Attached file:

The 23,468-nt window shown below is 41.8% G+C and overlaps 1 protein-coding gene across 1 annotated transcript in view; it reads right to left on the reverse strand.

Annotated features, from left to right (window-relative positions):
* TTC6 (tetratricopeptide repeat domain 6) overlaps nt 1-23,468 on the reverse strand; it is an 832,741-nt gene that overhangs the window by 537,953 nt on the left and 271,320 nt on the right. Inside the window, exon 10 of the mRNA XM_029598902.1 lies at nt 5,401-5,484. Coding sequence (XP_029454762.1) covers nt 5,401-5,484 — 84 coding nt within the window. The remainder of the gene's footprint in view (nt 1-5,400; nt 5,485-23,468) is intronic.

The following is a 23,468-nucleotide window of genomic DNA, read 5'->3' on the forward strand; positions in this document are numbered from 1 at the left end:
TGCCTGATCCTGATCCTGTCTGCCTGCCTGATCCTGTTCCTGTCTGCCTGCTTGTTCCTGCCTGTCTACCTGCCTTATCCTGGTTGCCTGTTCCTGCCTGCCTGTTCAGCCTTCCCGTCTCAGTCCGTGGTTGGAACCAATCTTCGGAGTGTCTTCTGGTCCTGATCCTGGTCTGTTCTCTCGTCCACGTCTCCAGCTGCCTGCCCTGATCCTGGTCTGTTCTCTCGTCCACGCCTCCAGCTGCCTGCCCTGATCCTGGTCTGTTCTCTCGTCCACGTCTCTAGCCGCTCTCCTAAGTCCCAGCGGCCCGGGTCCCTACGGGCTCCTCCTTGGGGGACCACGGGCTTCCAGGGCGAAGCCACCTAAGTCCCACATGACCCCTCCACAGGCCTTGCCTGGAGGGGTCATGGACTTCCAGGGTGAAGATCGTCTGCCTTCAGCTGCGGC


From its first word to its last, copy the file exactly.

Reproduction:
The 23,468-nt window shown below is 41.8% G+C and overlaps 1 protein-coding gene across 1 annotated transcript in view; it reads right to left on the reverse strand.

Annotated features, from left to right (window-relative positions):
* TTC6 (tetratricopeptide repeat domain 6) overlaps nt 1-23,468 on the reverse strand; it is an 832,741-nt gene that overhangs the window by 537,953 nt on the left and 271,320 nt on the right. Inside the window, exon 10 of the mRNA XM_029598902.1 lies at nt 5,401-5,484. Coding sequence (XP_029454762.1) covers nt 5,401-5,484 — 84 coding nt within the window. The remainder of the gene's footprint in view (nt 1-5,400; nt 5,485-23,468) is intronic.

The following is a 23,468-nucleotide window of genomic DNA, read 5'->3' on the forward strand; positions in this document are numbered from 1 at the left end:
TGCCTGATCCTGATCCTGTCTGCCTGCCTGATCCTGTTCCTGTCTGCCTGCTTGTTCCTGCCTGTCTACCTGCCTTATCCTGGTTGCCTGTTCCTGCCTGCCTGTTCAGCCTTCCCGTCTCAGTCCGTGGTTGGAACCAATCTTCGGAGTGTCTTCTGGTCCTGATCCTGGTCTGTTCTCTCGTCCACGTCTCCAGCTGCCTGCCCTGATCCTGGTCTGTTCTCTCGTCCACGCCTCCAGCTGCCTGCCCTGATCCTGGTCTGTTCTCTCGTCCACGTCTCTAGCCGCTCTCCTAAGTCCCAGCGGCCCGGGTCCCTACGGGCTCCTCCTTGGGGGACCACGGGCTTCCAGGGCGAAGCCACCTAAGTCCCACATGACCCCTCCACAGGCCTTGCCTGGAGGGGTCATGGACTTCCAGGGTGAAGATCGTCTGCCTTCAGCTGCGGC